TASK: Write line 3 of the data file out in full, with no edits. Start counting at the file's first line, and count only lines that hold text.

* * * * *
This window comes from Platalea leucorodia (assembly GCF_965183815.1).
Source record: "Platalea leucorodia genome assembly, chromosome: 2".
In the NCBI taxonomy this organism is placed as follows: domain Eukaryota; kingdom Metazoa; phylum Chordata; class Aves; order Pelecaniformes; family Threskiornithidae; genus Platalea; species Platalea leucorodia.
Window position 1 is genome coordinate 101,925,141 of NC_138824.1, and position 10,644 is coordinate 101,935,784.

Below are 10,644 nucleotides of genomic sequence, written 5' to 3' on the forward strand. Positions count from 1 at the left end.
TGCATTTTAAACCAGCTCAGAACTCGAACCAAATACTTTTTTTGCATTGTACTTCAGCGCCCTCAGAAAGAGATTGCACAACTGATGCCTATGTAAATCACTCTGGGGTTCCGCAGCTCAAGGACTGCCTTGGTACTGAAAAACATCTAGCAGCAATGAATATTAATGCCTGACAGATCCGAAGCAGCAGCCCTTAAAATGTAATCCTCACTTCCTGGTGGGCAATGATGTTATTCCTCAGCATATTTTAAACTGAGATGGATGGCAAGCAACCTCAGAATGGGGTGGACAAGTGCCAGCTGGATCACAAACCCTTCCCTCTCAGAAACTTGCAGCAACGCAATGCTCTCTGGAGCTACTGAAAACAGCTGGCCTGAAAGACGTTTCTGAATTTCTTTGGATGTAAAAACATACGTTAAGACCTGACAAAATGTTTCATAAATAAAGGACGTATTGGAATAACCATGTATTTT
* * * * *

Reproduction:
In the NCBI taxonomy this organism is placed as follows: domain Eukaryota; kingdom Metazoa; phylum Chordata; class Aves; order Pelecaniformes; family Threskiornithidae; genus Platalea; species Platalea leucorodia.